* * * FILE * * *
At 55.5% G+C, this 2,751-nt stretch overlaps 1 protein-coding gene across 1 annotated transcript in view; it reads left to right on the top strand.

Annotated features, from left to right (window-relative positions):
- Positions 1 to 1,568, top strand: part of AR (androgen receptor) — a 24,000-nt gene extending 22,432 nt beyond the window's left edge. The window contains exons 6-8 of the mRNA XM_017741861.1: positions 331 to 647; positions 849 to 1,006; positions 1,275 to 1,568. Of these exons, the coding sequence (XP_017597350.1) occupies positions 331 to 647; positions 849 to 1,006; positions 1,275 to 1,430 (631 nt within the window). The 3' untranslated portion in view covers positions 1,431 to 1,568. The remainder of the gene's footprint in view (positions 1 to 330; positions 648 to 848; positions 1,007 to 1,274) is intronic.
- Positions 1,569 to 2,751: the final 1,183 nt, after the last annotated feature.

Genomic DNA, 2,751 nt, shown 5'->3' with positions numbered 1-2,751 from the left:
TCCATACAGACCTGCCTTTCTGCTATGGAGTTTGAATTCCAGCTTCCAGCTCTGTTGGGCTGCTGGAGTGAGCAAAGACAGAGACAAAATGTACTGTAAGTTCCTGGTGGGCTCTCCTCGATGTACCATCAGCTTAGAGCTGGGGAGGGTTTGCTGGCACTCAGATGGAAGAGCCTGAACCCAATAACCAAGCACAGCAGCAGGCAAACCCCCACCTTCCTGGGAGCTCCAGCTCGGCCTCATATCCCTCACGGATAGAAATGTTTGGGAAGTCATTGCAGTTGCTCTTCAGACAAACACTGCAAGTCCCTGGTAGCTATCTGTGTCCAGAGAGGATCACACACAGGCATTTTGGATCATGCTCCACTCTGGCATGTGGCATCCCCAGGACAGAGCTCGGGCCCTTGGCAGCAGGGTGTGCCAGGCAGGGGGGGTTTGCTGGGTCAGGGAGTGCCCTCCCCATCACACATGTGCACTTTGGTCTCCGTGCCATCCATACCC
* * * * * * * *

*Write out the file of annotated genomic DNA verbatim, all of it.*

At 55.5% G+C, this 2,751-nt stretch overlaps 1 protein-coding gene across 1 annotated transcript in view; it reads left to right on the top strand.

Annotated features, from left to right (window-relative positions):
- Positions 1 to 1,568, top strand: part of AR (androgen receptor) — a 24,000-nt gene extending 22,432 nt beyond the window's left edge. The window contains exons 6-8 of the mRNA XM_017741861.1: positions 331 to 647; positions 849 to 1,006; positions 1,275 to 1,568. Of these exons, the coding sequence (XP_017597350.1) occupies positions 331 to 647; positions 849 to 1,006; positions 1,275 to 1,430 (631 nt within the window). The 3' untranslated portion in view covers positions 1,431 to 1,568. The remainder of the gene's footprint in view (positions 1 to 330; positions 648 to 848; positions 1,007 to 1,274) is intronic.
- Positions 1,569 to 2,751: the final 1,183 nt, after the last annotated feature.

Genomic DNA, 2,751 nt, shown 5'->3' with positions numbered 1-2,751 from the left:
TCCATACAGACCTGCCTTTCTGCTATGGAGTTTGAATTCCAGCTTCCAGCTCTGTTGGGCTGCTGGAGTGAGCAAAGACAGAGACAAAATGTACTGTAAGTTCCTGGTGGGCTCTCCTCGATGTACCATCAGCTTAGAGCTGGGGAGGGTTTGCTGGCACTCAGATGGAAGAGCCTGAACCCAATAACCAAGCACAGCAGCAGGCAAACCCCCACCTTCCTGGGAGCTCCAGCTCGGCCTCATATCCCTCACGGATAGAAATGTTTGGGAAGTCATTGCAGTTGCTCTTCAGACAAACACTGCAAGTCCCTGGTAGCTATCTGTGTCCAGAGAGGATCACACACAGGCATTTTGGATCATGCTCCACTCTGGCATGTGGCATCCCCAGGACAGAGCTCGGGCCCTTGGCAGCAGGGTGTGCCAGGCAGGGGGGGTTTGCTGGGTCAGGGAGTGCCCTCCCCATCACACATGTGCACTTTGGTCTCCGTGCCATCCATACCC